U-M receives $3.1M to transform post-stroke mobility treatment


A close look at how the ankle functions after a stroke could ultimately improve the mobility and rehabilitation outcomes for more than 40 million stroke survivors worldwide who experience persistent walking difficulties.

Supported by a $3.1 million grant from the National Institutes of Health, University of Michigan researchers will focus on how stroke affects the two fundamental properties of the ankle joint during human walking — and how a common medication may, or may not, help.

“Joint stiffness is a key factor in energy storage and forward movement, while joint viscosity describes resistance during gait,” said Elliott Rouse, associate professor of robotics and of mechanical engineering in the College of Engineering, and co-principal investigator of the project. “Unfortunately, these essential parameters are currently unaccounted for or misjudged in clinical settings.”

In addition to quantifying how these two properties affect how well people walk after experiencing a stroke, the team will develop a tool so medical practitioners can easily measure them as well.

“Through this research, and by establishing a new tool to measure ankle properties in the clinic, we can advance our understanding, improve treatments and ultimately empower stroke survivors to regain mobility. This could enhance overall quality of life for millions of stroke survivors,” Rouse said.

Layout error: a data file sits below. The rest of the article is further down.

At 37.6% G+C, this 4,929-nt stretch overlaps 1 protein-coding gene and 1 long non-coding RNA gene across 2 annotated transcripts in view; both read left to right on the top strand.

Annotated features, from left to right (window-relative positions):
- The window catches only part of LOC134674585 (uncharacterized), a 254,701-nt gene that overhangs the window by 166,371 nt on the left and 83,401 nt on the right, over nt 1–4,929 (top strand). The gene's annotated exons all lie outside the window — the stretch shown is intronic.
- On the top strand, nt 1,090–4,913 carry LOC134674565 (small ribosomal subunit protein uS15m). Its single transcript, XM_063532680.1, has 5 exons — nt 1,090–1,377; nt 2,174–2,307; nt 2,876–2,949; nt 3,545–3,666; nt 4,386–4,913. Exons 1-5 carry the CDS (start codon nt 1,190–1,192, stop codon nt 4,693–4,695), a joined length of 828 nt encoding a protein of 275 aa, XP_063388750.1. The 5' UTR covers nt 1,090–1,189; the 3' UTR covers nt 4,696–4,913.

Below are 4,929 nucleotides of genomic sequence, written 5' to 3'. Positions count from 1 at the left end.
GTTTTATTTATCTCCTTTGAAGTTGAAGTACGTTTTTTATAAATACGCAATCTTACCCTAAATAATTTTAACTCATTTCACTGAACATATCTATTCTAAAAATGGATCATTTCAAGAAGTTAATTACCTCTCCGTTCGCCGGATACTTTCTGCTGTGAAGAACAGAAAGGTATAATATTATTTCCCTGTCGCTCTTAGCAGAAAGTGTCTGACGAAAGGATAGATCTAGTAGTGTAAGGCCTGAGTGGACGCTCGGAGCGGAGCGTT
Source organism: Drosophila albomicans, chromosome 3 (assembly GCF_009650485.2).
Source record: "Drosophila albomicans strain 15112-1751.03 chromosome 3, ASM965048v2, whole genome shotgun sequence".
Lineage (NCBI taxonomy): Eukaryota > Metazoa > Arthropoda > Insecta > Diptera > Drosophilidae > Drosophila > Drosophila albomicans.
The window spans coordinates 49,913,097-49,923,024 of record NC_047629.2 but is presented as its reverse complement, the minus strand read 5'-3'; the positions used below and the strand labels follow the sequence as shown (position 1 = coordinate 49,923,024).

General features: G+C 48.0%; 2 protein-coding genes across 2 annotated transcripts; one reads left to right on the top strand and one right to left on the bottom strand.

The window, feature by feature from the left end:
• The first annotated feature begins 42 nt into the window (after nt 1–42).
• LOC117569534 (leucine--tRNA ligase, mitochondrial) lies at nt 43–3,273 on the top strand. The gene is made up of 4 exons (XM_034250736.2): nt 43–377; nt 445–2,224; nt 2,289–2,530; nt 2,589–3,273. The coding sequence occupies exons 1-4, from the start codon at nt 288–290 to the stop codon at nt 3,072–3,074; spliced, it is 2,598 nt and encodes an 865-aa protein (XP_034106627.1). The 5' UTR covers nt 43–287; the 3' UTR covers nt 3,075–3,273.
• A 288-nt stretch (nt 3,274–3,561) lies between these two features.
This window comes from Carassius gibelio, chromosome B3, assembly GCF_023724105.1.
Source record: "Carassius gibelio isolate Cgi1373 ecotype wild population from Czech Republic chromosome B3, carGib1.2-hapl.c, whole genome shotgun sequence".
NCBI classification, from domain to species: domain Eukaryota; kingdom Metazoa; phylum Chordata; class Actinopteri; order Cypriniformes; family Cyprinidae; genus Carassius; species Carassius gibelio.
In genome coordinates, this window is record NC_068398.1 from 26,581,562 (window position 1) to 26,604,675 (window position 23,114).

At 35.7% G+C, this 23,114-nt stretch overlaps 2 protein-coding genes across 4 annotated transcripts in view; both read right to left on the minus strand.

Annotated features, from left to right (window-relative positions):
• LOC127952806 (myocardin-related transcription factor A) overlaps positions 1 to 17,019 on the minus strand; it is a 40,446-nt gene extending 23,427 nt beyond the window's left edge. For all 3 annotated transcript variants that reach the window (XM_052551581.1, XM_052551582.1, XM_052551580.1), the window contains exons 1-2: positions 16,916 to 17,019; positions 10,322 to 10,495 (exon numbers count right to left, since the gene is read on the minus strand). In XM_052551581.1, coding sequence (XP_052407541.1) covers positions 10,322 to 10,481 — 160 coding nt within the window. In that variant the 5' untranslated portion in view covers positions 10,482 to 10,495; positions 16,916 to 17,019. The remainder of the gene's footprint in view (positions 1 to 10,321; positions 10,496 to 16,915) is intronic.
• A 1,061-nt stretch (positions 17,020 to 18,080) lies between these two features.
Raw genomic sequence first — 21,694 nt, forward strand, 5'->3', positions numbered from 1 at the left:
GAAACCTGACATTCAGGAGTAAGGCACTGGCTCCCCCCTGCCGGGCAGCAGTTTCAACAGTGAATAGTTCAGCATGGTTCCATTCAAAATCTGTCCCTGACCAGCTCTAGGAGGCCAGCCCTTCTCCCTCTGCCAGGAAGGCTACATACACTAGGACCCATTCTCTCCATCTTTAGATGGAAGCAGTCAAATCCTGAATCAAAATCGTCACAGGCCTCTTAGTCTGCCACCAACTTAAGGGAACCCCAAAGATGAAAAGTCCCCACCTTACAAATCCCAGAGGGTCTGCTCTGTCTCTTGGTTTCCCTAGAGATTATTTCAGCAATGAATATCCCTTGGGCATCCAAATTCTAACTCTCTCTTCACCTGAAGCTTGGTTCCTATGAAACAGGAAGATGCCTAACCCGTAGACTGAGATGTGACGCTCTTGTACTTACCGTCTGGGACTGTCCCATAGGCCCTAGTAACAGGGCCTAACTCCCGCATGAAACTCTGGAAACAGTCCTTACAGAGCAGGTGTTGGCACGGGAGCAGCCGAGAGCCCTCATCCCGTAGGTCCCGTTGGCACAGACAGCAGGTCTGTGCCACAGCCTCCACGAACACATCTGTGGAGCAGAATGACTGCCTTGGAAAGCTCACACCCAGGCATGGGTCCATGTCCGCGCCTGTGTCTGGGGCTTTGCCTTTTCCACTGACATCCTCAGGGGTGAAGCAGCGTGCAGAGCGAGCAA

Contrary to previous beliefs that ankle joint stiffness and viscosity both increase following a stroke, recent studies have revealed that these parameters remain unchanged or can even decrease compared to the unaffected side of the body. This misconception shows the need to investigate and understand the mechanics involved in order to develop more effective treatments.

One treatment in use now is botulinum neurotoxin injections, which are used to reduce joint stiffness. The team will study how they affect the properties of the ankle — and the implications for mobility.

“Studying these mechanics is especially crucial because BoNT injections may further reduce ankle joint stiffness and viscosity, potentially hindering mobility,” said Chandramouli Krishnan, associate professor of physical medicine and rehabilitation, and of biomedical engineering in the Medical School, associate professor of physical therapy at UM-Flint, and co-principal investigator.

“Our grant will not only investigate how ankle properties change after a stroke, but also assess the effects of BoNT injections and determine their impact on patient outcomes,” he said.

The research team includes Edward Claflin, assistant professor of physical medicine and rehabilitation; James Richardson, professor of physical medicine and rehabilitation; and Corey Powell, a statistician expert and adjunct professor of statistics in LSA.

“Our team is uniquely qualified to perform this research, as we have experts in biomedical and mechanical engineering, robotics, stroke rehabilitation, gait biomechanics and modeling, and clinician scientists, in addition to a world-class rehabilitation hospital,” Krishnan said.


Leave a comment

Commenting is closed for this article. Please read our comment guidelines for more information.